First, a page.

Right9ctrl uploaded a new version of the library almost as soon as control was handed over, the new version containing the malicious code targeting Copay wallets.

However, since that time, right9ctrl has uploaded another new version of the library―without any malicious code. The new upload also coincides with Copay updating their mobile and desktop wallet packages to remove the use of the JavaScript libraries targeted by the malicious code.

3. Amazon Suffers Data Breach Days Before Black Friday

Just days before the biggest shopping day of the year (bar China’s Single’s Day, of course), Amazon suffered a data breach.

“We’re contacting you to let you know that our website inadvertently disclosed your name and email address due to a technical error. The issue has been fixed. This is not a result of anything you have done, and there is no need for you to change your password or take any other action.”

It is difficult to gauge the exact details of the breach because, well, Amazon isn’t telling. However, Amazon users in the U.K., U.S., South Korea, and the Netherlands all reported receiving an Amazon email regarding the breach, so it was a fairly global issue.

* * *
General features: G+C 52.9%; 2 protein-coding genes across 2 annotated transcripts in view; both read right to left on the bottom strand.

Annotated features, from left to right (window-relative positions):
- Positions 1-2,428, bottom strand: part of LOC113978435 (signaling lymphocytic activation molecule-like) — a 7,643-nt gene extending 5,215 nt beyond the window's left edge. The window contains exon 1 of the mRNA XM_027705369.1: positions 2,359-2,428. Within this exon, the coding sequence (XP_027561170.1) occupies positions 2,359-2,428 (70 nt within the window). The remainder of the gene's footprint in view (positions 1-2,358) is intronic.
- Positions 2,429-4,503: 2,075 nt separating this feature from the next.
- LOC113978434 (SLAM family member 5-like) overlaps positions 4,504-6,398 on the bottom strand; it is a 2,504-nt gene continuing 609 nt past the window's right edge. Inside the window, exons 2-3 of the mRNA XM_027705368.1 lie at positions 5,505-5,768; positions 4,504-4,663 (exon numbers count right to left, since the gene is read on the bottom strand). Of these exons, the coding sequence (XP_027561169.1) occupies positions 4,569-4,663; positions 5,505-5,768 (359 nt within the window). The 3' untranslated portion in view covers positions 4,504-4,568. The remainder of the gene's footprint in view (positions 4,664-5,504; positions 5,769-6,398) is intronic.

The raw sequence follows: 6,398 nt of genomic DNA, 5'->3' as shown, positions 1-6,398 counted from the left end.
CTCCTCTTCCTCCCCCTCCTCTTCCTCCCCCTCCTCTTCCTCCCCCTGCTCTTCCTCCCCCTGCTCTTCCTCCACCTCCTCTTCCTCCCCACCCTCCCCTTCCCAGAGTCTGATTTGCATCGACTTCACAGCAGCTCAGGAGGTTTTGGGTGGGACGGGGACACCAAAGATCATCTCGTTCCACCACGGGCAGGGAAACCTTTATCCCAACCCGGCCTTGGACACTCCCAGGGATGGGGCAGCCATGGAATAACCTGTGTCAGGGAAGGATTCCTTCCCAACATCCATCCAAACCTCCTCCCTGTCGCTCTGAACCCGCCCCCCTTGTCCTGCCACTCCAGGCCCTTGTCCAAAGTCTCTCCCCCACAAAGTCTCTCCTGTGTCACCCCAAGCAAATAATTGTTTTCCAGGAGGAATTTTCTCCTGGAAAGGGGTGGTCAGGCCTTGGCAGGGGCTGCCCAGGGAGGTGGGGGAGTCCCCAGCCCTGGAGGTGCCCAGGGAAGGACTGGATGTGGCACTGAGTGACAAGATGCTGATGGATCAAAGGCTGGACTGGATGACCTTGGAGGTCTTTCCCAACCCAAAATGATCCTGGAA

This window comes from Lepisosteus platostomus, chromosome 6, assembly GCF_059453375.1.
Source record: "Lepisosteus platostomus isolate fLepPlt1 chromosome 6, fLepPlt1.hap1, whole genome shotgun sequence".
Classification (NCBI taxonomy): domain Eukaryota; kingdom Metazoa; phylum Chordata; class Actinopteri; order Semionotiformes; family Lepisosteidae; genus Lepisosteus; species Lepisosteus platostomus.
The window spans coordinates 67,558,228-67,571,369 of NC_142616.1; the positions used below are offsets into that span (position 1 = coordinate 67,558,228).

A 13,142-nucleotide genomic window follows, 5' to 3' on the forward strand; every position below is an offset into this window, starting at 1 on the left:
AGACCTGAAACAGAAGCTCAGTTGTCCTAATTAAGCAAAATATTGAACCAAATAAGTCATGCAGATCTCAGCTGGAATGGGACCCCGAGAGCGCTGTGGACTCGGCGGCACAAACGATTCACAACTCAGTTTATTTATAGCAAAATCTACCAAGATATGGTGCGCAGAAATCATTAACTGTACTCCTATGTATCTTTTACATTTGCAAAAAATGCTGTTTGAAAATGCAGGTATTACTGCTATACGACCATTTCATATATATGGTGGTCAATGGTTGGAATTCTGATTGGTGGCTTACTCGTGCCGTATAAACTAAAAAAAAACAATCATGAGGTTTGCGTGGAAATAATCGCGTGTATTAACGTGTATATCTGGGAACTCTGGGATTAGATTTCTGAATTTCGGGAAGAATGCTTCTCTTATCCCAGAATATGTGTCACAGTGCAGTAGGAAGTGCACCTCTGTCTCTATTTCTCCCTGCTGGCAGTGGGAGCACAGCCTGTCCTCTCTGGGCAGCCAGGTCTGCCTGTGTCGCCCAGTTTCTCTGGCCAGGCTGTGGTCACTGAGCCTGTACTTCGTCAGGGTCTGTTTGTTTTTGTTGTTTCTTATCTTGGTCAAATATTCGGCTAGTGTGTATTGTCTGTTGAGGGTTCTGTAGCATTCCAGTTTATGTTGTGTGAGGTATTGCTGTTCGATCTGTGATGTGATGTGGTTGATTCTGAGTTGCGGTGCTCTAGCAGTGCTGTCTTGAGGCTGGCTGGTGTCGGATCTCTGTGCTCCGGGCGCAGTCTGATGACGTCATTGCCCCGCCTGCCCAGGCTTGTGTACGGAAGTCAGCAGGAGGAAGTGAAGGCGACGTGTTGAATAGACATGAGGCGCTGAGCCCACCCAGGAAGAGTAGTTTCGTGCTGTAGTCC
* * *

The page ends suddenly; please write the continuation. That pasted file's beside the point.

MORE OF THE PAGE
Users can take some consolation in that it was an Amazon technical issue leading to the data breach, rather than an attack on Amazon. The release of information doesn’t contain any banking information, either.

However, Amazon’s message that there is no need for affected users to change their password is plain wrong. If you have been affected by the Amazon data breach, change your account password.

4. Self-Encrypting Samsung and CrucialSSD Vulnerabilities

Security researchers uncovered multiple critical vulnerabilities in Samsung and Crucial self-encrypting SSDs. The research team tested three Crucial SSDs and four Samsung SSDs, finding critical issues with each model tested.

Carlo Meijer and Bernard van Gastel, security researchers at Radboud University in the Netherlands, identified vulnerabilities [PDF] in the drives’ implementation of ATA security and TCG Opal, which are two specifications for implementing encryption on SSDs that use hardware-based encryption.
Marriott International Suffers 500m Record Data Breach

There is a variety of issues:

Lack of cryptographic binding between password and data encryption key means an attacker can unlock drives by modifying the password validation process. The Crucial MX300 has a master password set by the manufacturer―this password is an empty string, e.g., there isn’t one. Recovery of Samsung data encryption keys through the exploitation of SSD wear leveling.

Disconcertingly, the researchers stated that these vulnerabilities might very well apply to other models as well as different SSD manufacturers.

Wondering about how to protect your drives? Here’s how you protect your data using the open-source encryption tool, VeraCrypt How to Encrypt and Protect Your Data and Files Using VeraCrypt How to Encrypt and Protect Your Data and Files Using VeraCrypt VeraCrypt is a free, open source encryption tool that you can use to encrypt and protect your valuable personal data in windows.